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Letter: Get rid of Caltrain and bring in BART

Original post made on Jan 4, 2012

Regarding last week's excellent guest opinion by my colleagues Jim Janz and Mike Brady about Caltrain's survival, while I agree with their several premises, I don't agree with the most basic one. Caltrain has no business surviving, with or without high-speed rail.

Read the full story here Web Link posted Wednesday, January 4, 2012, 12:00 AM

Comments (3)

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Posted by Reality Check
a resident of another community
on Jan 4, 2012 at 4:02 pm

Despite Caltrain's flaws -- and there are many -- their ridership has been climbing for 16 straight months according to this story:
Web Link


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Posted by Reality Check
a resident of another community
on Jan 4, 2012 at 4:14 pm

Oh, and BART's custom über-costly technology is a disaster. So while a management takeover could make sense, installing BART's cu$tom oddball track gauge and 1kV DC 3rd rails (forcing full grade-separation) in place of the existing Caltrain standard-gauge tracks would primarily benefit BART's construction contractors. Even with overhead electrification, Caltrain's design and tracks make grade separation optional, and do not require massive pedestrian-hostile battleship-sized stations floating in a sea of parking.


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Posted by Observer
a resident of another community
on Jan 4, 2012 at 11:31 pm

BART along the peninsula is a wonderful idea. The thought of a 10 car train chugging along a 30-ft elevated railway along El Camino brings tears of joy to my eyes. Station stops would include Valparaiso Ave BART, Santa Cruz Ave BART, and Menlo Ave BART, Sand Hill Rd BART, University Ave BART, and many more. You can never have too many station stops. Of course we'd need parking for all of the BART commuters. I'd propose building a 50,000 spot capacity parking structure above Stanford University. In fact, we could just enclose the campus completely inside of a parking structure.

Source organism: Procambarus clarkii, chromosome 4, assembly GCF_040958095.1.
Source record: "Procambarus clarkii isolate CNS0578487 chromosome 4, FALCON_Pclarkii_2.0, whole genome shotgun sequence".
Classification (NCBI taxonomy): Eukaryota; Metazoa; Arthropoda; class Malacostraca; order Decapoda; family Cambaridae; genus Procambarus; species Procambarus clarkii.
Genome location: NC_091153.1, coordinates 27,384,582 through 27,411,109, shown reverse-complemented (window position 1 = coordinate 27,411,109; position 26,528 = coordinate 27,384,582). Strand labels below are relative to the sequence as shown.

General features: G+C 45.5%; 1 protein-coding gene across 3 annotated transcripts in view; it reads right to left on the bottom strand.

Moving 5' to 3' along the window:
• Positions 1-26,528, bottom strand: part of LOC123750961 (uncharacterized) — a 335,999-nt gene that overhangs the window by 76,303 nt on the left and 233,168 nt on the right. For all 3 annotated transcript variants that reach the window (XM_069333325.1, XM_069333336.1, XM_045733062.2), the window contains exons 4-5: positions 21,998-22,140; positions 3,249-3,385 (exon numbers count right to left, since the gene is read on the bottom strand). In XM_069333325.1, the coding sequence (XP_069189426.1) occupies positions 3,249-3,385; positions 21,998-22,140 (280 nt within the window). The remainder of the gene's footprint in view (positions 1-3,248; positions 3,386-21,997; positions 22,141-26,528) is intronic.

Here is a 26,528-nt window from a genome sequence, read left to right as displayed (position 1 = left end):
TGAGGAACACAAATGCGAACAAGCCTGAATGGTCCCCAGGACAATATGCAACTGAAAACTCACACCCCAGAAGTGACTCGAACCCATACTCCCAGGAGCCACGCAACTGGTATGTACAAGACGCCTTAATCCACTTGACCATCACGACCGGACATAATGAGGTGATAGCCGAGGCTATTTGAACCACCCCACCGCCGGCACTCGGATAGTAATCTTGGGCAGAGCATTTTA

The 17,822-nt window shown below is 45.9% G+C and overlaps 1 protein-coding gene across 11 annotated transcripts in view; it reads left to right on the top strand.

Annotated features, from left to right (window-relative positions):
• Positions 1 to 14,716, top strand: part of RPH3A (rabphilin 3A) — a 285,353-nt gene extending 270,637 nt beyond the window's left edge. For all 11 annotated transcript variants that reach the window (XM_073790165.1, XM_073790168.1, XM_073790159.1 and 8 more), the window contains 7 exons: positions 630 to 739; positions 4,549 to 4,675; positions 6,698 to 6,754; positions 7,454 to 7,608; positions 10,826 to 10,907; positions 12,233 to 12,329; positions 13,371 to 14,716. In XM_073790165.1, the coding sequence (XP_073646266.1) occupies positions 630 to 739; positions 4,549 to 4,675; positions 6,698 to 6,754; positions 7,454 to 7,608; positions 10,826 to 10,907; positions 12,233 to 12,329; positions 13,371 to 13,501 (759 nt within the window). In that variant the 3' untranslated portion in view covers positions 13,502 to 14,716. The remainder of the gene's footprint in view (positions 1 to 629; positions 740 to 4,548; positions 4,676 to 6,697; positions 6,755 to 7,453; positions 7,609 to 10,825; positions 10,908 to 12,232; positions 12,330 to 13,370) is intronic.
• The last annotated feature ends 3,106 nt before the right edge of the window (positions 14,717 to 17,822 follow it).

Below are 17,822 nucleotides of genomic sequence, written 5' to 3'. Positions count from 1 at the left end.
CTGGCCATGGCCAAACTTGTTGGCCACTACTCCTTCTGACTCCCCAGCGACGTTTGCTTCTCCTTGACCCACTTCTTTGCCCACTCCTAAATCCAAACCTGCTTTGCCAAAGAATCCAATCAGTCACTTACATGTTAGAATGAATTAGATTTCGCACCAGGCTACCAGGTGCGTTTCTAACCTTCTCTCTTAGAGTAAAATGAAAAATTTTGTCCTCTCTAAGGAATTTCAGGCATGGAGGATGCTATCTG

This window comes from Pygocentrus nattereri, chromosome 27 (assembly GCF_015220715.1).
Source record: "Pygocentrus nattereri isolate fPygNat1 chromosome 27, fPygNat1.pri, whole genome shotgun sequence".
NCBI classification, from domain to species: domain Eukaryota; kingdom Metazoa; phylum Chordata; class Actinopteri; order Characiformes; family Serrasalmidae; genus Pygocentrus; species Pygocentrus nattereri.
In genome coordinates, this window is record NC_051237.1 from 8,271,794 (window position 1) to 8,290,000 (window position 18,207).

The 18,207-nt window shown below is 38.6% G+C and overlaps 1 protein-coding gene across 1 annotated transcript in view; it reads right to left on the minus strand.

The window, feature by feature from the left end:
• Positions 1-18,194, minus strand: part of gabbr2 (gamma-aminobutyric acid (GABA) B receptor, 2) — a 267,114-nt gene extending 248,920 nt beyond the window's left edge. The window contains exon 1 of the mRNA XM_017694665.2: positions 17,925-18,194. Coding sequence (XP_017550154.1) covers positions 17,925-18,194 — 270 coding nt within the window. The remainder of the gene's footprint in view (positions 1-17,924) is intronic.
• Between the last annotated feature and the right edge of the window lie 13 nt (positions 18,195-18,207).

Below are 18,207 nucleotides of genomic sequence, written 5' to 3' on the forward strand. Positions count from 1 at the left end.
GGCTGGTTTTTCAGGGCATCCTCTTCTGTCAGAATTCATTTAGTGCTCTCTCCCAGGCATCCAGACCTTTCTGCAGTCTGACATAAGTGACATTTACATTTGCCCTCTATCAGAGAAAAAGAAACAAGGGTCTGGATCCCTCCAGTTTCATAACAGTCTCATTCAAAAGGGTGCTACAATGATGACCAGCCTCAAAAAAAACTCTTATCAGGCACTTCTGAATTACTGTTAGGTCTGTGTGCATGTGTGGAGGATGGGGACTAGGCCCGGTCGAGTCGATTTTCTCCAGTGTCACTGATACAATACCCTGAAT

Naturally, we'd need a connector to Palo Alto Airport, so we'd have a cable-drawn mini BART run along elevated railway from Stanford BART over to the airport. It should get at least 1 or 2 riders a day.

That's our starting point, but I'm certainly open to future improvements, such as an EPA to Fremont under water tunnel, widening the BART track gauge to a more sensible 10 or 15 feet, slowing the absurdly high max speed of 80 to a more sensible 55, and replacing the seats with giant sponges soaked in urine.

Yes, BART and the Peninsula are a match made in heaven.


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